A Purdue University-affiliated startup that seeks to redefine "farm-to-table" when it comes to garden vegetables by delivering its first orders of an appliance that fits under a kitchen counter and grows produce year-round.
Heliponix LLC, founded by two Purdue University graduates, has begun taking orders on its GroPod, a dishwasher-sized device its creators believe will disrupt the landscape of how food is produced in the face of looming worldwide food shortages and increasing concerns about chemical runoff polluting water sources, rampant food waste and water supplies diminishing on a global scale.
"It's great for consumers and for the environment," said Scott Massey, CEO of Heliponix.
The Heliponix GroPod allows people, even those living in inner cities with no access to land, to create perfect climate conditions so lettuce, spinach and other crops can flourish in their kitchens without using soil. The Gropod uses aeroponics, an efficient form of hydroponics that mists the plant roots rather than submerging the roots in a nutrient reservoir. It also uses targeted light-emitting diodes that give off the optimal light spectrum for photosynthesis.
"Each Heliponix GroPod is connected to the internet through IoT software that eliminates the need to know how to farm by automating ideal growing conditions through aeroponics, which uses no pesticides and 95 percent less water than conventional agriculture. You don't need to know how to program software, design hardware, or understand how to farm, the patented design has mastered that form and function," said Ivan Ball, also a Heliponix co-founder.
The Heliponix GroPod recently won the Best New Tech Product award from TechPoint, Indiana's technology growth initiative.
The GroPod also uses less energy than conventional farming and can grow crops up to three times faster. It also takes up no land and reduces the need for food transportation. The GroPod is self-cleaning and can be taken apart in less than 30 seconds to wash the pieces in their dishwasher.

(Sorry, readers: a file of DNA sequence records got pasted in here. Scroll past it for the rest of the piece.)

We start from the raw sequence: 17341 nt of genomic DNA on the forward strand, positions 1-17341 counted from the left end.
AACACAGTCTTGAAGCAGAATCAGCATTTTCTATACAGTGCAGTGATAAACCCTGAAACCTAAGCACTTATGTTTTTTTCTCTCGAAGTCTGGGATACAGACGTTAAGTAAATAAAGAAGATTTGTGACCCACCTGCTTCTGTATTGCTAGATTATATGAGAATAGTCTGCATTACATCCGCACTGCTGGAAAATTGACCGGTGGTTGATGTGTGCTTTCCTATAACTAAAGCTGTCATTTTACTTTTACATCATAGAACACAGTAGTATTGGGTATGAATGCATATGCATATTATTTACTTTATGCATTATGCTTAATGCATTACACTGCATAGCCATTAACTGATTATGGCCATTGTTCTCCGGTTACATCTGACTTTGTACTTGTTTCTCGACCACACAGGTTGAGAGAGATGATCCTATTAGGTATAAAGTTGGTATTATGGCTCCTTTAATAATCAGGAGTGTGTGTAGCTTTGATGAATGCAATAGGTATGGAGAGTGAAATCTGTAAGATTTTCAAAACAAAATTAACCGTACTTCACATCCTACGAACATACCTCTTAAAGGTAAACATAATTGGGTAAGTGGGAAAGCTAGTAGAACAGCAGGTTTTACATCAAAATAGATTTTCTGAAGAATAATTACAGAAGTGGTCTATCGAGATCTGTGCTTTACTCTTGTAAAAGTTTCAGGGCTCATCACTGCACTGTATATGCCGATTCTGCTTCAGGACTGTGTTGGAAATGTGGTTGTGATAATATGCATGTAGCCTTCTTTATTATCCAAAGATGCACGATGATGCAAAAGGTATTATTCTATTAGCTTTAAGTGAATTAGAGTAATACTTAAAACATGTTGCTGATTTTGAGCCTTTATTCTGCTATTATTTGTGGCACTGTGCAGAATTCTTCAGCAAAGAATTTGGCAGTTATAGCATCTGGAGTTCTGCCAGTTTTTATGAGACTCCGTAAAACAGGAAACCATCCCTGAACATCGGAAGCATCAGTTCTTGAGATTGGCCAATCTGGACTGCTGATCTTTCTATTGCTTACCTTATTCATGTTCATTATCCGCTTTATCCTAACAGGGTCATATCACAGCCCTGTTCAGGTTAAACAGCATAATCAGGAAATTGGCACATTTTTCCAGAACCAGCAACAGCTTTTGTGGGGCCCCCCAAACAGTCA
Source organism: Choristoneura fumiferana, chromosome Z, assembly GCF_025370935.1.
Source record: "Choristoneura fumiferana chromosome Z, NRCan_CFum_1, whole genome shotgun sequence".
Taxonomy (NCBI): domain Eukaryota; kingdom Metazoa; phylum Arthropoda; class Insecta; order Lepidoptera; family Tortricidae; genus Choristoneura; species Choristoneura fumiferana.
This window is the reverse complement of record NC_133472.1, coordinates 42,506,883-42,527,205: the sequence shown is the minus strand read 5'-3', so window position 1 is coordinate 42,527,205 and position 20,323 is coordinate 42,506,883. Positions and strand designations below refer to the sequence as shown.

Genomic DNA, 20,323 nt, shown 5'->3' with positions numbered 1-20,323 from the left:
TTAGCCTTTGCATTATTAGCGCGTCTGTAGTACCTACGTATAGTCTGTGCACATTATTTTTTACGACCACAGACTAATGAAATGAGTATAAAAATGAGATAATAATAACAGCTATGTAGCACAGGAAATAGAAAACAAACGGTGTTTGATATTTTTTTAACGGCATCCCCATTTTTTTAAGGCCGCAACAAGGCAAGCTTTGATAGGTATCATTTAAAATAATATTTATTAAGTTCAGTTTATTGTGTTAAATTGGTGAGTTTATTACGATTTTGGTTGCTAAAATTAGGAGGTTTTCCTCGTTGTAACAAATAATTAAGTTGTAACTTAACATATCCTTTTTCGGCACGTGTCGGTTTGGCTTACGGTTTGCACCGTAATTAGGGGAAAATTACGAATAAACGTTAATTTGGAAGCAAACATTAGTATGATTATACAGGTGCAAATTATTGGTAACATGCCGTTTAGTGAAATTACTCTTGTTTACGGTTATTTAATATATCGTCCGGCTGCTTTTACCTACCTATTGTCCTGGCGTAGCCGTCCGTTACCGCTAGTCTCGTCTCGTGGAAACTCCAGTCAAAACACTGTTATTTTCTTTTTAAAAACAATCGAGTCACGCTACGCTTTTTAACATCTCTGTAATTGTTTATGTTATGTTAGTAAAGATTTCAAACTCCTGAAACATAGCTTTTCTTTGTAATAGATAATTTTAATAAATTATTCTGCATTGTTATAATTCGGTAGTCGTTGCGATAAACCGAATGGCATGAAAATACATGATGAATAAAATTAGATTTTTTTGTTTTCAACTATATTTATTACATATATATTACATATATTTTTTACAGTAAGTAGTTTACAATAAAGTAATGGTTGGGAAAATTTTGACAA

The founders estimate most Americans would save enough money growing their own organic produce that the GroPod could pay for itself in a couple of years.
Consumers can rip off a leaf of lettuce while letting the rest of the head to continue to grow, even when it is the dead of winter outside.
"You can't get any fresher than this," Massey said. "You never have to throw anything away. We hope this is going to shake things up in the ag world."
The Heliponix founders believe the device could be as disruptive to the kitchen as refrigeration, which allowed people to safely store food inside their homes for longer periods without someone delivering ice. The GroPod will allow people to grow fresh food inside their kitchen daily without the need of going to the store. The common theme is the innovation eliminates the perishability of the goods.
"The moment you separate a plant from its roots, the nutrients begin to decay exponentially,"Massey said. "By the time it's on display at the grocery store, some of the nutrients are gone. It's amazing what happens when you let nature run its course, and flourish in the Heliponix GroPod."
Massey and Ball, both graduates of Purdue's Polytechnic Institute, were introduced to controlled environment agriculture (CEA) on a NASA funded research study to develop life support systems for future space colonies.
Inspired by their NASA research, they started a company called Heliponix (formerly Hydro Grow LLC) to commercialize their space-age appliance. The company was funded through business plan competition victories at other universities until Ball and Massey's graduation at Purdue.
Since graduating in 2017, they both worked for Heliponix full time. The company has begun selling the first Heliponix GroPod and plans to eventually begin selling refrigerator-sized GroPods.
"We chose the name "Heliponix" by combining the word 'helix' with 'hydroponics.' Our goal is to find the most efficient form of agriculture, and that means farming with the least amount of space, energy and water without compromising our commitment to growing the highest quality food. For inspiration we looked to nature, and were influenced by the helix found in DNA segments. Through survival of the fittest, nature has already determined this to be the most efficient shape, and this has been a powerful influence on our work."
Provided by Purdue University